I can’t say I was shocked when I heard a local news anchor identify the man killed on the railroad tracks in Bangor this week as 43-year-old Louis Bernard.
During the last 20 years or so of living on the streets of Bangor, most of it in a state of deep intoxication, Bernard’s chances of living a long life were pretty grim.
He’s been intubated after consuming so much alcohol that he stopped breathing. He’s been literally chipped out of frozen snowbanks and on countless occasions been picked up off the pavement after passing out in the middle of the road.
But still it somehow stung when I heard that he was the unfortunate one to have been hit by the train down by the river Tuesday.
Most of you, of course, didn’t know Louis. If you lived in Bangor, though, you most surely had seen him. Perhaps lugging a trash bag full of cans and bottles along Hammond Street in the morning. Empties traded in at a convenience store for money toward full ones.
The officers at Bangor Police Department, the nurses and docs at Eastern Maine Medical Center and the folks at the Hope House have pretty much been rescuing Louis from himself for the past two decades.
Louis’ name has been listed in the Bangor Daily News about 70 times since 1990. I spent several years writing the police beat column for this paper, and, well, let’s just say Louis provided me with lots of material.
Usually Louis was just causing a disruption somewhere. He had a lot of disorderly conduct and criminal trespass charges. Nothing that ever landed him in jail very long.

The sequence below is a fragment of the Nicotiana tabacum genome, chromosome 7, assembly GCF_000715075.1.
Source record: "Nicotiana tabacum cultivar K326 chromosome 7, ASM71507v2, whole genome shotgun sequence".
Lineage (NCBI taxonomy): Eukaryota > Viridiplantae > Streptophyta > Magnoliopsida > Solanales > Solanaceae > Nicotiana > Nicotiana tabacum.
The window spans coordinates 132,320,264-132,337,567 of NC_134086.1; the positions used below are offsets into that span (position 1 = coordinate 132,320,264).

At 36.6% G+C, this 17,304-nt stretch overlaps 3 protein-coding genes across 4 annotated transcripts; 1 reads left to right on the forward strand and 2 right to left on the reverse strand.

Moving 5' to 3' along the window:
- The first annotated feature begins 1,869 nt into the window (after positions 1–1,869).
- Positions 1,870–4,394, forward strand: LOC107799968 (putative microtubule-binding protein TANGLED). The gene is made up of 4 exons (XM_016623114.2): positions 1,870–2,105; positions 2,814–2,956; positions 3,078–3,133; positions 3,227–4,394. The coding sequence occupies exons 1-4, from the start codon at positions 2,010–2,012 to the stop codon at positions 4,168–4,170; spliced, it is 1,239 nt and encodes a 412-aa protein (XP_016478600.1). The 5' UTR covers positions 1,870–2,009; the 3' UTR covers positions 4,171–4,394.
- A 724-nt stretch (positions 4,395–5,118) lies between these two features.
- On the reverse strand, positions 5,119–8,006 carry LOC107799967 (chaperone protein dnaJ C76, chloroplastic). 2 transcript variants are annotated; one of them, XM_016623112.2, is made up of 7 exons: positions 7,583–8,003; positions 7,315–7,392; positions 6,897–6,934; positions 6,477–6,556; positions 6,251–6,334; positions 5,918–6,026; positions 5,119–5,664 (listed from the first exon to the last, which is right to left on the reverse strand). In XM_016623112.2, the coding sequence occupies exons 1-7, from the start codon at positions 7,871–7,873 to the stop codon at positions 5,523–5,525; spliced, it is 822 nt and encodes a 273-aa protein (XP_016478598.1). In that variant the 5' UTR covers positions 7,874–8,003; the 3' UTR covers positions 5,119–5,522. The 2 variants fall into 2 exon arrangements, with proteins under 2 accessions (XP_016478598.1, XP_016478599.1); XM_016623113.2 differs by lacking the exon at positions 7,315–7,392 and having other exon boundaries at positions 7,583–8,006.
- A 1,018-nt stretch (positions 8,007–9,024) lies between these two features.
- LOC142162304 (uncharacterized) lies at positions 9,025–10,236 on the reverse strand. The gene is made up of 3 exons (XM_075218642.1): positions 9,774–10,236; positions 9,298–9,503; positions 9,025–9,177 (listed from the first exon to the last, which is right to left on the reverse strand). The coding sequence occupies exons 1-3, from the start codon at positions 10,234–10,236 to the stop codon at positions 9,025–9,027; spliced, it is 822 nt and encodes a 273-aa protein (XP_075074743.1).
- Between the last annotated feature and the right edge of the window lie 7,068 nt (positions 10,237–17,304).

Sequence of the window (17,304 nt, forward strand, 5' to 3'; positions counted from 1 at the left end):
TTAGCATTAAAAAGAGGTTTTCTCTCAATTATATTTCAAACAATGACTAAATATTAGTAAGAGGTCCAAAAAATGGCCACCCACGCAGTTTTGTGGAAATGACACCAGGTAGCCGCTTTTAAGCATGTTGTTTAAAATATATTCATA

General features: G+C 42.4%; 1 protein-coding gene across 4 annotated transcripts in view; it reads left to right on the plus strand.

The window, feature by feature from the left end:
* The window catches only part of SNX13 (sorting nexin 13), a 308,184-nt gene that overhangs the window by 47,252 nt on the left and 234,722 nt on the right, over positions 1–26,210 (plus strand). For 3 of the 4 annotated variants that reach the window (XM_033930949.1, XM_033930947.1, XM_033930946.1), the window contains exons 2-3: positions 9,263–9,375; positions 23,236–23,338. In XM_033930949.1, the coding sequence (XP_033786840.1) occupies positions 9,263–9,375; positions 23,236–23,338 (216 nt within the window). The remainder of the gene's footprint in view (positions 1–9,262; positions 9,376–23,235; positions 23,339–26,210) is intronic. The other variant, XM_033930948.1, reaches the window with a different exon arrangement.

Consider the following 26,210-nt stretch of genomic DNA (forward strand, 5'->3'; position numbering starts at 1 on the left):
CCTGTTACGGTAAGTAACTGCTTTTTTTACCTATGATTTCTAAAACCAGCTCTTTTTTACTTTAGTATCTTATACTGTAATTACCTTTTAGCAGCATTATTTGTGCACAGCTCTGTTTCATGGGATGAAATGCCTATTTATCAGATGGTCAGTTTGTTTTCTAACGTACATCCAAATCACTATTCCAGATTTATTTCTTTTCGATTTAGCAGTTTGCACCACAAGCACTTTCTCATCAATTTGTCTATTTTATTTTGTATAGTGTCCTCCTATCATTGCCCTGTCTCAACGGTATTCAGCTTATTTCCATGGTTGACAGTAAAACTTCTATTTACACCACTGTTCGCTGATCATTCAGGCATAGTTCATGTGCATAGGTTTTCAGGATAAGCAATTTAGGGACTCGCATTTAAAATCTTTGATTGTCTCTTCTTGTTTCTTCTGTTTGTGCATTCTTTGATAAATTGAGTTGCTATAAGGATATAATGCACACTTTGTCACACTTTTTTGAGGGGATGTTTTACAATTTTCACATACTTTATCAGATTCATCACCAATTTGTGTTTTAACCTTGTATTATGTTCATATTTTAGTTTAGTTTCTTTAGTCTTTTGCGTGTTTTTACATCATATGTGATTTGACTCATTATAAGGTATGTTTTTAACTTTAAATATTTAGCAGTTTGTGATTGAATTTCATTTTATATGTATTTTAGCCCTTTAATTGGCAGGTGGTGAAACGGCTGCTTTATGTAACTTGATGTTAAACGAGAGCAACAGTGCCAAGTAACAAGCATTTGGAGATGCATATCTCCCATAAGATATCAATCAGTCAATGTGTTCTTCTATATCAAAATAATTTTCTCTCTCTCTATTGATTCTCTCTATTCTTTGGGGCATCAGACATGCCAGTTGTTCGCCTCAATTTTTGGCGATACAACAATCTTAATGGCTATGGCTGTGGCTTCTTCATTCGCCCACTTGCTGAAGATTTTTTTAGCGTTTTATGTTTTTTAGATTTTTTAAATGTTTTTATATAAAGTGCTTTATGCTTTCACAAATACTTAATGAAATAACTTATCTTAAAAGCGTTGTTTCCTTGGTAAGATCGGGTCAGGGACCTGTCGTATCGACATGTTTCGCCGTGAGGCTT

He routinely placed city patrol officers in a bind, especially in the cold winter months. Louis frequently found himself banned from the Hope House, the only shelter in town that will accept people who are intoxicated. He’d act up, requiring the staff, for other clients’ safety, to kick him out.
One bitter cold night Officer John Heitmann and Lt. Jeff Millard found Louis passed out in a snowbank near the Thomas Hill standpipe, wearing only a light unzipped jacket. The pair tried to roust him. Unsuccessful, they got in their cruiser and drove away.
“We didn’t even get down the hill before we realized we simply couldn’t leave him there. We had to go back. He’d have frozen to death,” Millard recalled this week.
Millard and Heitmann finally were able to wake him up, and lots of times, Louis woke up swinging.
“If you had to work hard to wake him up, you often had a legitimate charge of assaulting an officer and you could take him to jail,” Millard said.
On another cold March night, Louis tried to check himself into the Penobscot County Jail.
He simply walked into the lobby and asked to be let in.
They explained that they couldn’t let him in because he hadn’t done anything wrong.
Louis refused to leave the lobby. Bangor police Officer Al Hayden showed up and ordered him to leave. Louis refused. He was arrested for criminal trespass and given a room for the night.
But sometimes Louis was too intoxicated to go to jail and that’s when they’d drop him off at the emergency room, where he’d sleep it off on a gurney.
He became well-known to the ER staff at EMMC, and Millard said a nurse’s group from the hospital already had stepped forward to donate some money toward arrangements for his burial.
I think pretty much every community has its own version of Louis Bernard. I know mine did when I was a kid.
And just like Louis, they managed to get by thanks to the kindness of the community around them.
Everyone who knew him knew Louis’ days were numbered. It’s not a shock that he died passed out on the railroad tracks. For those who dealt with him daily, though, I suspect they feel a little something missing from their regular routine.
For all that he was or all that he wasn’t, Louis was a part of this community.
“Unfortunately what we know is that someone will come along and take his place,” said Millard.